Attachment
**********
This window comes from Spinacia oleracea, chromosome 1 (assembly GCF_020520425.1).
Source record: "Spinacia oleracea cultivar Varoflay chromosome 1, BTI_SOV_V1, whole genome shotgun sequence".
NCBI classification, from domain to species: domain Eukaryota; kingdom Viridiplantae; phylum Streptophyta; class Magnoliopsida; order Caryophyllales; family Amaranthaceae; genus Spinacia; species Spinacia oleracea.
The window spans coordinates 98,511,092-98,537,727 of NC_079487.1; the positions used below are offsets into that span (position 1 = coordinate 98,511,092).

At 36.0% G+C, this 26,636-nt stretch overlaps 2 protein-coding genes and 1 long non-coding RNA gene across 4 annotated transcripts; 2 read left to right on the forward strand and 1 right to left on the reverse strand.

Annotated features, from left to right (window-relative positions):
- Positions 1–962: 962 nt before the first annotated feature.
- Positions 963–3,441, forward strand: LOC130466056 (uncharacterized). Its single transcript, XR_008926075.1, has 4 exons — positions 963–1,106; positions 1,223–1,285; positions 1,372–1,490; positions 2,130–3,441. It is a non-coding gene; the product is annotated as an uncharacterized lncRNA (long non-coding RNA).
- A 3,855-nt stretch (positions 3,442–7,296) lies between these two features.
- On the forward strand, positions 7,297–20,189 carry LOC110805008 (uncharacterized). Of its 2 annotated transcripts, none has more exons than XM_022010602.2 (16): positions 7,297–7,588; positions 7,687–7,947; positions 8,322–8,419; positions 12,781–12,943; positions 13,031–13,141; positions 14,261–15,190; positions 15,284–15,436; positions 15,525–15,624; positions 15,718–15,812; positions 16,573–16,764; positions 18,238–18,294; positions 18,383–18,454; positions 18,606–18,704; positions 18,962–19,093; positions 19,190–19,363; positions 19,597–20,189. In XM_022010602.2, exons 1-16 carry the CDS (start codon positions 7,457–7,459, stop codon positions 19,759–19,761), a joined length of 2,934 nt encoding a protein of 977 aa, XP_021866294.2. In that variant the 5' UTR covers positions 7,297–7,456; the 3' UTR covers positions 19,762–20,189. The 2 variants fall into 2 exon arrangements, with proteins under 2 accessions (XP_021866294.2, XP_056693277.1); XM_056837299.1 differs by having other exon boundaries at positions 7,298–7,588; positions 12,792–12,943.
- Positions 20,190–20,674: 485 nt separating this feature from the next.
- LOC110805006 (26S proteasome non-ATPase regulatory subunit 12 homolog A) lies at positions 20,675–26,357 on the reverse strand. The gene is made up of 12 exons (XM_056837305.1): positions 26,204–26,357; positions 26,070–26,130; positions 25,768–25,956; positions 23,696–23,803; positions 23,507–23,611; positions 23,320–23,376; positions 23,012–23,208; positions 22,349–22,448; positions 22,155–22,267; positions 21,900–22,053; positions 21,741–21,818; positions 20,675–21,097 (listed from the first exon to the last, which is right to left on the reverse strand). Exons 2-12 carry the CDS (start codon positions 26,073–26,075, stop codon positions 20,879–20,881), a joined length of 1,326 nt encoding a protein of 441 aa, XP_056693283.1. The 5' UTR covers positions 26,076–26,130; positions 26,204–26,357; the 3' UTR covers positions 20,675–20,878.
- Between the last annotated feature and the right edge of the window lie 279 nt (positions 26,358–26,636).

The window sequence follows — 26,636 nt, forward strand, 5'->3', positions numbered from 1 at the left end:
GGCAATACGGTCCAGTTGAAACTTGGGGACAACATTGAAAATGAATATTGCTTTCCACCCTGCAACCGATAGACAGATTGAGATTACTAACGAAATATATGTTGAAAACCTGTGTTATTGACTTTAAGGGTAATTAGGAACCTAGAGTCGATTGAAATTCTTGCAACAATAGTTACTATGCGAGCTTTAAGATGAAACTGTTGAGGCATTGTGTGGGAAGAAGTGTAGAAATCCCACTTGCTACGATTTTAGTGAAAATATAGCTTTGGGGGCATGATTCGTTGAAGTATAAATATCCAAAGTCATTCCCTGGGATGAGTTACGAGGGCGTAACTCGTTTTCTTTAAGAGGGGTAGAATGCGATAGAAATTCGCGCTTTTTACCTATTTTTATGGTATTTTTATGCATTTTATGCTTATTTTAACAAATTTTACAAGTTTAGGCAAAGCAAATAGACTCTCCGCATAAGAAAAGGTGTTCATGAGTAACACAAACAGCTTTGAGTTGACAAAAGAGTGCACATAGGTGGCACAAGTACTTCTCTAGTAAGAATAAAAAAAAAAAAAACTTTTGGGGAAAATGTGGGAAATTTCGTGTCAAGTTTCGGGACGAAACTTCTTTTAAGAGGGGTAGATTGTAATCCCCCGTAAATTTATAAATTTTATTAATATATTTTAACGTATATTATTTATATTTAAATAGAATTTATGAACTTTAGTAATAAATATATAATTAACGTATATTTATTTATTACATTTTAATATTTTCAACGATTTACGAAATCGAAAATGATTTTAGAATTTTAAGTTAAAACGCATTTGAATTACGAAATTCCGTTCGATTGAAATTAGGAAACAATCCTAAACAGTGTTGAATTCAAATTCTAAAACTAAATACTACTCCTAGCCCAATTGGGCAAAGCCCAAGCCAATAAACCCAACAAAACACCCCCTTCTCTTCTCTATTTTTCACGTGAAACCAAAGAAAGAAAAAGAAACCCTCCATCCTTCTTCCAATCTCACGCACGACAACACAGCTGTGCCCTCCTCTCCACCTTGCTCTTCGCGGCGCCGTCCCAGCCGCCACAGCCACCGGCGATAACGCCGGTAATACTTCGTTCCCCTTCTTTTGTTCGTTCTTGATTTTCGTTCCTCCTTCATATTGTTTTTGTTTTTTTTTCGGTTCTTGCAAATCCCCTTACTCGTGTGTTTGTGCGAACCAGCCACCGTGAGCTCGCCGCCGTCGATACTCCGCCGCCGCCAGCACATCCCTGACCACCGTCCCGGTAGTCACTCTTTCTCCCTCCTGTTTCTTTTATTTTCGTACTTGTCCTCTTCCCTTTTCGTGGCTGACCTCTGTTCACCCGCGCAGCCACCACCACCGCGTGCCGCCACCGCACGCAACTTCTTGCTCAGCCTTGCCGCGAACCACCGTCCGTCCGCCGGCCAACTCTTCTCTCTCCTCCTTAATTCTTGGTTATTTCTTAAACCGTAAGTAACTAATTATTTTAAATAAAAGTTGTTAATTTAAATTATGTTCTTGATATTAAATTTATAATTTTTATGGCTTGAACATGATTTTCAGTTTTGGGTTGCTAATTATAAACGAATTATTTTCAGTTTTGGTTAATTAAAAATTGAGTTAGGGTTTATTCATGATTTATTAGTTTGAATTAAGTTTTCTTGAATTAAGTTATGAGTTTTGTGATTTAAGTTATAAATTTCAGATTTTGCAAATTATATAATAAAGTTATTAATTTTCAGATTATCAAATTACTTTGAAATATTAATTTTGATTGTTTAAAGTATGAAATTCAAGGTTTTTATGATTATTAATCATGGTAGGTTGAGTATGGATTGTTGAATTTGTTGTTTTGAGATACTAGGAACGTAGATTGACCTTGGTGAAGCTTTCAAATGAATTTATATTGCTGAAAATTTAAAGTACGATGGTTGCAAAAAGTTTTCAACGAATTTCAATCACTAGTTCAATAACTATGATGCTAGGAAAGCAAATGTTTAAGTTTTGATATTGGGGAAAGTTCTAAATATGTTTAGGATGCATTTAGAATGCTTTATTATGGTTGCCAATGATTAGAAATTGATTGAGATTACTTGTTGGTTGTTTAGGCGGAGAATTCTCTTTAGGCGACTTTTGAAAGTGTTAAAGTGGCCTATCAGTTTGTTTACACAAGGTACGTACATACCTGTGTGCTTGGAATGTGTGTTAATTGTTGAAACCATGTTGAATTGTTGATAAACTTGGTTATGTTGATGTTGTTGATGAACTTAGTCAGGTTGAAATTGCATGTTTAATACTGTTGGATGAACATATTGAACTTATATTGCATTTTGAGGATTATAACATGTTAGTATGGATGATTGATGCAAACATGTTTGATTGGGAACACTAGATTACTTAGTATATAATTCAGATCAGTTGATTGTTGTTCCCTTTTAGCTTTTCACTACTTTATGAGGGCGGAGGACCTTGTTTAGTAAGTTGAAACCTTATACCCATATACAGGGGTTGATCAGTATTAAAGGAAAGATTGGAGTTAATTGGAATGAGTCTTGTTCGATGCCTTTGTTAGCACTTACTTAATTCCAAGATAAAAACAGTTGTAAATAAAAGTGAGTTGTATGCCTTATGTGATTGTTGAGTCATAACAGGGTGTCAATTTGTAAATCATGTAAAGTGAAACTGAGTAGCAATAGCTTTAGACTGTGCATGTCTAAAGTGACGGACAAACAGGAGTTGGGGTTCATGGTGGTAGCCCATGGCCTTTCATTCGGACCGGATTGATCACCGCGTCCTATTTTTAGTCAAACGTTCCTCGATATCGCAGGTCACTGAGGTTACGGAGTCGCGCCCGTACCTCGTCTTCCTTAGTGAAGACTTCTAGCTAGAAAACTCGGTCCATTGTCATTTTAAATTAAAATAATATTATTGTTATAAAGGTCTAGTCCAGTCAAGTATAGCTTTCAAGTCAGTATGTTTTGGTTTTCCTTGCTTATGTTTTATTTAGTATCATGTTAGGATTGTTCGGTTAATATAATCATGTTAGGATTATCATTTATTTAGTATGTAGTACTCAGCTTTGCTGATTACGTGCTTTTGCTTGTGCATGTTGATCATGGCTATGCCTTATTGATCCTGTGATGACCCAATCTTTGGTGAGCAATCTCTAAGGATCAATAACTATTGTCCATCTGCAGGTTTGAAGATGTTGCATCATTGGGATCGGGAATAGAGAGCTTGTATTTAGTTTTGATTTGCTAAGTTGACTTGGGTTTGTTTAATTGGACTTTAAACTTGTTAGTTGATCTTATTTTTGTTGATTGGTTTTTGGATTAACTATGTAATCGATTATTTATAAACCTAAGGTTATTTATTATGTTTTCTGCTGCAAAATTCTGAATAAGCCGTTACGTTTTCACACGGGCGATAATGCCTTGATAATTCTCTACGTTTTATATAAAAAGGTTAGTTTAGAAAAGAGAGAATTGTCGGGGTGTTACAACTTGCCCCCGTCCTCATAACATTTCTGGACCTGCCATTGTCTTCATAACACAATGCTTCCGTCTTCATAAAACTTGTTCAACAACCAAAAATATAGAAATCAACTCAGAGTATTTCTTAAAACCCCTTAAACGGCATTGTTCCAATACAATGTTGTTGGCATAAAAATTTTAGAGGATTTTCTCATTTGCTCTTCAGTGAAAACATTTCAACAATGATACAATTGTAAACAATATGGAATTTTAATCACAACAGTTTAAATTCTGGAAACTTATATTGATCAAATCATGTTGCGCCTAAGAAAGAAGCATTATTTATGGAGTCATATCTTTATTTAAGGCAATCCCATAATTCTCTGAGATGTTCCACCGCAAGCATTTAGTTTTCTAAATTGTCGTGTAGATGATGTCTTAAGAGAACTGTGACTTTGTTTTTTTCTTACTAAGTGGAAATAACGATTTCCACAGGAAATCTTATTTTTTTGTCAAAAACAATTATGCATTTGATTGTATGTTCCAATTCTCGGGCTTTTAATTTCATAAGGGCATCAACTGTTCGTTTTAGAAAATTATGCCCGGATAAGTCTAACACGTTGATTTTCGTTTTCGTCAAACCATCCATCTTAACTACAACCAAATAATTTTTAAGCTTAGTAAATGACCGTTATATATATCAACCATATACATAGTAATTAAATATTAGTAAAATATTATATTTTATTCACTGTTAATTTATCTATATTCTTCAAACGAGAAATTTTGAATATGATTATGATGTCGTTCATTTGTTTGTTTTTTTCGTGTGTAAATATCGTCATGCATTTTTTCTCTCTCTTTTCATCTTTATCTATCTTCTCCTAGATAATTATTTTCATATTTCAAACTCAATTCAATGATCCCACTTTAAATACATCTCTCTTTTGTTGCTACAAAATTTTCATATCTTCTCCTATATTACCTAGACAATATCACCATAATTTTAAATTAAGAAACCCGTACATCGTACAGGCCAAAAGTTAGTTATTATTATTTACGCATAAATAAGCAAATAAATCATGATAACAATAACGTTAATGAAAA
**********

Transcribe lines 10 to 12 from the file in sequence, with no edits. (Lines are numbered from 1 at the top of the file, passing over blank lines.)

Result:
- On the forward strand, positions 7,297–20,189 carry LOC110805008 (uncharacterized). Of its 2 annotated transcripts, none has more exons than XM_022010602.2 (16): positions 7,297–7,588; positions 7,687–7,947; positions 8,322–8,419; positions 12,781–12,943; positions 13,031–13,141; positions 14,261–15,190; positions 15,284–15,436; positions 15,525–15,624; positions 15,718–15,812; positions 16,573–16,764; positions 18,238–18,294; positions 18,383–18,454; positions 18,606–18,704; positions 18,962–19,093; positions 19,190–19,363; positions 19,597–20,189. In XM_022010602.2, exons 1-16 carry the CDS (start codon positions 7,457–7,459, stop codon positions 19,759–19,761), a joined length of 2,934 nt encoding a protein of 977 aa, XP_021866294.2. In that variant the 5' UTR covers positions 7,297–7,456; the 3' UTR covers positions 19,762–20,189. The 2 variants fall into 2 exon arrangements, with proteins under 2 accessions (XP_021866294.2, XP_056693277.1); XM_056837299.1 differs by having other exon boundaries at positions 7,298–7,588; positions 12,792–12,943.
- Positions 20,190–20,674: 485 nt separating this feature from the next.
- LOC110805006 (26S proteasome non-ATPase regulatory subunit 12 homolog A) lies at positions 20,675–26,357 on the reverse strand. The gene is made up of 12 exons (XM_056837305.1): positions 26,204–26,357; positions 26,070–26,130; positions 25,768–25,956; positions 23,696–23,803; positions 23,507–23,611; positions 23,320–23,376; positions 23,012–23,208; positions 22,349–22,448; positions 22,155–22,267; positions 21,900–22,053; positions 21,741–21,818; positions 20,675–21,097 (listed from the first exon to the last, which is right to left on the reverse strand). Exons 2-12 carry the CDS (start codon positions 26,073–26,075, stop codon positions 20,879–20,881), a joined length of 1,326 nt encoding a protein of 441 aa, XP_056693283.1. The 5' UTR covers positions 26,076–26,130; positions 26,204–26,357; the 3' UTR covers positions 20,675–20,878.